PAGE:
Constance Hale provides one of the most thorough treatments of verbs I’ve read.* The book is aimed at writers, both novice and experienced, and unless you hold a PhD in English composition, you will learn something useful to make your writing better. Do you know all about verb tense, mood, and voice? How well do you understand participles, gerunds, irregular verbs, and phrasal verbs? Do you know why these things matter—and they do matter—and how mastering them will help your writing shine brighter? Hale’s book provides the answers.
The title is a bit awkward (try saying it three times fast!)—I think “Let Verbs Power Your Writing” by itself would have been just fine—but “vex,” “hex,” “smash,” and “smooch” provide the framework around which Hale organizes each chapter, and the scheme works pretty well. At times she ventures into murky waters where even she may be out of her depth. For example, I’m still scratching my head at how “tight-fisted” is a past participle (instead of an adjective), as she asserts on page 224. But for the most part, she’s spot on. She includes many examples from real life and literature to illuminate the concepts, along with plenty of endnotes and an extensive bibliography to warm the hearts of readers who care to dig deeper.
I highly recommend this book to writers, wannabe writers, copyeditors, and students (high school and college), and I know that I’ll regularly pull it off my bookshelf to consult for my own writing. Δ
*Constance Hale, Vex, Hex, Smash, Smooch: Let Verbs Power Your Writing (New York: W.W. Norton & Company, 2012).
© 2018 by Dean Christensen (The Dean’s English)
Do you make any of these common punctuation errors?
The purpose of punctuation isn’t to trouble us with pointless, hard-to-remember rules but to increase the clarity of our writing.
With this in mind I invite you to test your grasp of punctuation basics by taking a short, ten-item quiz. Keep in mind, there is one thing wrong with each numbered item. Find it and make a mental correction (paper and pencil are not required). This will be simple for some and more challenging for others. In all cases, reviewing the explanations below ought to reinforce your punctuation skills. Have fun. (And feel free to like, share, or make a comment.) Continue reading “Fun with Punctuation: A Short Quiz”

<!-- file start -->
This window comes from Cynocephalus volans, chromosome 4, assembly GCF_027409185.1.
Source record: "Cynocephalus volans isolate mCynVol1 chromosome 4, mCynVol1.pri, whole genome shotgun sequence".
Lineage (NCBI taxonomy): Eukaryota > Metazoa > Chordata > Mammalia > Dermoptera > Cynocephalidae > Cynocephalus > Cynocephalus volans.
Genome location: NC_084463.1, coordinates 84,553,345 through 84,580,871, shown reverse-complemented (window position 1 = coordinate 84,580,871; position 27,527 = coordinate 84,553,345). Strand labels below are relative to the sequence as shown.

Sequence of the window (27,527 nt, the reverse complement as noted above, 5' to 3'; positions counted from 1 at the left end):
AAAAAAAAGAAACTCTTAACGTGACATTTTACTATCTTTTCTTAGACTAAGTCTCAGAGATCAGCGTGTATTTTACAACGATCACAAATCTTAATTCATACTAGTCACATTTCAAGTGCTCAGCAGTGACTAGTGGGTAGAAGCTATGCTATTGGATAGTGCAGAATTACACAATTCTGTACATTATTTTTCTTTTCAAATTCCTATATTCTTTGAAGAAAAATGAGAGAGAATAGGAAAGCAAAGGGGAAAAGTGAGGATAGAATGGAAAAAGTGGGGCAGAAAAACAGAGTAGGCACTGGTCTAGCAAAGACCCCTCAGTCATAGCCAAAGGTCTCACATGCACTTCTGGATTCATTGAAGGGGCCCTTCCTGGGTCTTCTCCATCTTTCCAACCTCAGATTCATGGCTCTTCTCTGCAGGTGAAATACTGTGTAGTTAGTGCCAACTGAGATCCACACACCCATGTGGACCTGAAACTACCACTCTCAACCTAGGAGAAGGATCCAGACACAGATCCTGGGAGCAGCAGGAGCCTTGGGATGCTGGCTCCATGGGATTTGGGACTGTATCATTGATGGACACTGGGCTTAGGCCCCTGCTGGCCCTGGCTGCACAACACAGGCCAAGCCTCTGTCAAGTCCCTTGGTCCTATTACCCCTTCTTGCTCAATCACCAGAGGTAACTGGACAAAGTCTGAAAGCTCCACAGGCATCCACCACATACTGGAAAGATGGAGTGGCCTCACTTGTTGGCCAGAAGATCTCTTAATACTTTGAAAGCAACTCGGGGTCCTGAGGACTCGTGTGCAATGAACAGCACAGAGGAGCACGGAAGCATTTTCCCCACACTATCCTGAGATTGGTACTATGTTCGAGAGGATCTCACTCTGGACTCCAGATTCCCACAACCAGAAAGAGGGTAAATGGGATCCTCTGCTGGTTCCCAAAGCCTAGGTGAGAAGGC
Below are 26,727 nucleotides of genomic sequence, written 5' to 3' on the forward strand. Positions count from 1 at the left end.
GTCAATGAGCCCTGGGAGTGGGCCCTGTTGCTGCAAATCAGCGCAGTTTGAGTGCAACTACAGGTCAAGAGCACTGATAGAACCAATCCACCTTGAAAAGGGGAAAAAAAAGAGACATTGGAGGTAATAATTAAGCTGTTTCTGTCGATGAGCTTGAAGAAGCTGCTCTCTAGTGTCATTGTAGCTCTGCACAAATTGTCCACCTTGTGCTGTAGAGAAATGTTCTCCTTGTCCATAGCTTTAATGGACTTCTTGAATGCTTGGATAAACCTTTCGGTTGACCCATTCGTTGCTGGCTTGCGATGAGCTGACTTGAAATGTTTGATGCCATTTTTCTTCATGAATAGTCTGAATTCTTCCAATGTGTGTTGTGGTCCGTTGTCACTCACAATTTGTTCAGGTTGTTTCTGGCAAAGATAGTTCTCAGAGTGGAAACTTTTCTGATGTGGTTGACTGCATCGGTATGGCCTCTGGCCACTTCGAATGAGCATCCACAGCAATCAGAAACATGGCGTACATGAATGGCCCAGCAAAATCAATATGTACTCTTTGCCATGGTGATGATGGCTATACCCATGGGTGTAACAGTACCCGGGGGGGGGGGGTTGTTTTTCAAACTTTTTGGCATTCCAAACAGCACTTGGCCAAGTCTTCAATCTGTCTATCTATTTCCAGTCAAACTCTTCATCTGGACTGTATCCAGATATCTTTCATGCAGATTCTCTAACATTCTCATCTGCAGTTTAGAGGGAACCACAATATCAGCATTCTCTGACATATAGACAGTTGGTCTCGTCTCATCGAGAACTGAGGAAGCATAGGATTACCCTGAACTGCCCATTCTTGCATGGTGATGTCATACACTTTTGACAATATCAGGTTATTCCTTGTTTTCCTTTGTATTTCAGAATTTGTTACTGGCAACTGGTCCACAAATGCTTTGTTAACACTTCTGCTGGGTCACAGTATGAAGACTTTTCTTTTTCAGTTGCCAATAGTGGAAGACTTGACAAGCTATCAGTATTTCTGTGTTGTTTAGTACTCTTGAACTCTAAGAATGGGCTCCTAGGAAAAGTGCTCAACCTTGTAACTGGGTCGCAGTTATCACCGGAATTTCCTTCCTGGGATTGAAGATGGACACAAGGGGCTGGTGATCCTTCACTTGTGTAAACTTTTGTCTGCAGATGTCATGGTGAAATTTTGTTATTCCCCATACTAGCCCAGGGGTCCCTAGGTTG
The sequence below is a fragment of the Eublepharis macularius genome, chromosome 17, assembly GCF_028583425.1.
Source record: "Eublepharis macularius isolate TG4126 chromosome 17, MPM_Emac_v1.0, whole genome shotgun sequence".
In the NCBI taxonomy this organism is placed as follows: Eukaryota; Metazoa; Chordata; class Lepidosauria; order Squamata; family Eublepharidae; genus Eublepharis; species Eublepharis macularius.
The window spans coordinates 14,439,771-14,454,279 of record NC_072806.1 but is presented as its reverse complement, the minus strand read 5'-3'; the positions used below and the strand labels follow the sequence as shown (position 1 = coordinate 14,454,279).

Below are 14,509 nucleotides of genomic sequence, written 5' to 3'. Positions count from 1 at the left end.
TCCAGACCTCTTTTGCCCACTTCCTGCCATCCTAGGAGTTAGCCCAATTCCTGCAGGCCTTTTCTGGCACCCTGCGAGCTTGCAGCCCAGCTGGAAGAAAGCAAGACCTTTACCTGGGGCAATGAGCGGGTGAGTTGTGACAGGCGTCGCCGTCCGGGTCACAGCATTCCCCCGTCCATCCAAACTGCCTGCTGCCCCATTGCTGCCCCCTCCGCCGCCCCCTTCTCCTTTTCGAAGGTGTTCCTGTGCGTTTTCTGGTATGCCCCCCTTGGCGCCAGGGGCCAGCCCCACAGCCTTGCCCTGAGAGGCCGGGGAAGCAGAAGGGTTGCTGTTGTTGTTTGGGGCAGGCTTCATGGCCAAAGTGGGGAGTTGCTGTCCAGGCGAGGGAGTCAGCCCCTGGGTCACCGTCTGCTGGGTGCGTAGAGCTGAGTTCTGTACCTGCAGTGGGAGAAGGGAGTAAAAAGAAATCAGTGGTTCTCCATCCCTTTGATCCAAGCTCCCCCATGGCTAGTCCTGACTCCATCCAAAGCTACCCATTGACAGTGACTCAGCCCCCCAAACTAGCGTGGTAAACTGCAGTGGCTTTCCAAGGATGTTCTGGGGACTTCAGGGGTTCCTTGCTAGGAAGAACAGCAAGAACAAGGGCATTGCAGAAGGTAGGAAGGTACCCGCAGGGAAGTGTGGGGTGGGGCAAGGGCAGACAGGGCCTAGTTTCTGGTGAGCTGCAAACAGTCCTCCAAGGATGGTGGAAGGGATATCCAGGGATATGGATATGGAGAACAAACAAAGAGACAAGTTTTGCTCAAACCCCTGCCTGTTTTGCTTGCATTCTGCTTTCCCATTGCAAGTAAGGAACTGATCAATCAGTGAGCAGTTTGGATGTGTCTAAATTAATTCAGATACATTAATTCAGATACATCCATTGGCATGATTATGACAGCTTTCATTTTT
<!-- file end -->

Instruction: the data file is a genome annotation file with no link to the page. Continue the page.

Better lists make better personal and professional documents and website content.
Often the best way to convey lots of information with maximum clarity in minimum space is through vertical lists. Vertical lists work well for brochures, flyers, and reports; website content; PowerPoint presentations; handouts for your class; and resumes and cover letters. Done well, vertical lists will help your readers quickly and easily comprehend the important information you want them to know.
But “done well” is easier said than done, and constructing vertical lists that are clear, concise, and consistent can be tricky. So here are some tips for avoiding common list-making errors and for creating bang-up vertical lists that will add zip and polish to your next project. Continue reading “Making a List and Checking It Twice”
Prospective customers, clients, and patrons judge your business or organization by the impression you make in print and web-based materials. It may not be a conscious thing, but they do. Whether you’re part of an information-heavy business with lots of written text or you make your living by the sweat of your brow—people with a good grasp of English will be more impressed with the public image you present if your text is carefully polished, easy to read, and error free. This is true for the yard care specialist or auto shop owner who creates simple advertising flyers, and it is true for the proprietor or professional who produces multiple pages of text, whether for a website or in hard copy.
If you are trying to build your client base or nurture existing clients, you have something important to say. A good copyeditor can help you say it more effectively. So what does a copyeditor do? In short, he or she takes text (i.e., copy) that someone else has written and ensures that it is clear, coherent, consistent, and correct, all for the purpose of effective communication. But not everyone is convinced they need this service. Continue reading “If You Write for Your Business or Organization, Consider This”
A quick-and-easy way to tighten our writing and make it flow more smoothly is to cut out the “flab.” Adjectives and adverbs* tend to bloat our writing, weighing it down with unneeded verbiage. Using fewer of them will almost always streamline writing and make it more interesting to read.
One flab word that often adds little to descriptive writing is the adverb very. We use very as an intensifier to give more strength to a verb or adjective. For example, “We got up very early this morning to see the sunrise. It was very beautiful.” Now read the same sentences without the verys: “We got up early this morning to see the sunrise. It was beautiful.” Has anything been lost? Not that I can tell.
My point is not that we should never use very to add strength to our writing, but to be aware of the verys and use fewer of them. Will “the woman ran very fast” tell us more than “the woman ran fast”? Very is a vague, subjective word that gives the reader almost no information. Instead of telling, add strength by showing the reader how fast she ran: “The woman sprinted down the field like a cheetah.”
And don’t forget this handy piece of advice attributed to Mark Twain:
*As you will recall, in simplest terms, adjectives describe or limit nouns and pronouns, and adverbs modify or describe verbs and adjectives.
© 2016 by Dean Christensen.